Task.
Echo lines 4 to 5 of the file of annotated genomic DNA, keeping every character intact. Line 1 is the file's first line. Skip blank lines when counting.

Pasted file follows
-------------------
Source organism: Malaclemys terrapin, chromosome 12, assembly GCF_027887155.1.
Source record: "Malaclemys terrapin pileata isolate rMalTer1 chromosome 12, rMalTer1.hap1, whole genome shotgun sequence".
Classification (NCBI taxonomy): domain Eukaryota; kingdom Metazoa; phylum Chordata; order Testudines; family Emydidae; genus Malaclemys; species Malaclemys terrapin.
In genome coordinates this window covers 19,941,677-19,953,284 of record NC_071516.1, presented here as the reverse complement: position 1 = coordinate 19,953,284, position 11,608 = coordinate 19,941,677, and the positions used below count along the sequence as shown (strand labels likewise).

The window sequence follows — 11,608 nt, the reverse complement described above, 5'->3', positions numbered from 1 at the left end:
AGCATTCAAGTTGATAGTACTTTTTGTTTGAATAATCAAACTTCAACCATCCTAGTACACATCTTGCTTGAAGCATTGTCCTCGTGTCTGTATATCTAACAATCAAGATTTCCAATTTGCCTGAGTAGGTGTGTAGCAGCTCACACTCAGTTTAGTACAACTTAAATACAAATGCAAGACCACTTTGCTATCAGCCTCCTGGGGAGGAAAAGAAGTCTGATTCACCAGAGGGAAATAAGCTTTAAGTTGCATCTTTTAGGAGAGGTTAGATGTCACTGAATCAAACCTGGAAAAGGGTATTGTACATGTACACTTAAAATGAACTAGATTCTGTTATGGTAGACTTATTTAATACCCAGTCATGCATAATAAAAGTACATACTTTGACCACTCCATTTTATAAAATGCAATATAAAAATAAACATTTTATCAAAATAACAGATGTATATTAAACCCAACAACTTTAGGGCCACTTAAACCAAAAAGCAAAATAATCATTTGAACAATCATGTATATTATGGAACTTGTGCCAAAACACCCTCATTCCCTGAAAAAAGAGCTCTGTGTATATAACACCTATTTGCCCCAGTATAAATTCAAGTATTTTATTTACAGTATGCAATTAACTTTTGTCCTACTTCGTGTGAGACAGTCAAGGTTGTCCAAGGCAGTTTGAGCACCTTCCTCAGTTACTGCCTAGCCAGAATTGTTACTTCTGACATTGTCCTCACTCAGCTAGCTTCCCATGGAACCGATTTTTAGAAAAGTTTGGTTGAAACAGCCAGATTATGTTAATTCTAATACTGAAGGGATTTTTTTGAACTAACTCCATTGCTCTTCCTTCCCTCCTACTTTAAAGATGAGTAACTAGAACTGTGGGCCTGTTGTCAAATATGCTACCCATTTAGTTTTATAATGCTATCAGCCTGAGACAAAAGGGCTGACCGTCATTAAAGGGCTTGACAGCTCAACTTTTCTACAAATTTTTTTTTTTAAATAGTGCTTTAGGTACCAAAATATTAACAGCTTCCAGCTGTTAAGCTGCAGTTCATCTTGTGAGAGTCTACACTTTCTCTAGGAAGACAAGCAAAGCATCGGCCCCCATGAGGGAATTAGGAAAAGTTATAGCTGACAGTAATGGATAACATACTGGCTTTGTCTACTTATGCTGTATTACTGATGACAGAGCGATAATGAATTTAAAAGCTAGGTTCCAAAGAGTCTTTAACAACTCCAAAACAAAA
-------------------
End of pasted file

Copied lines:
In genome coordinates this window covers 19,941,677-19,953,284 of record NC_071516.1, presented here as the reverse complement: position 1 = coordinate 19,953,284, position 11,608 = coordinate 19,941,677, and the positions used below count along the sequence as shown (strand labels likewise).

The window sequence follows — 11,608 nt, the reverse complement described above, 5'->3', positions numbered from 1 at the left end: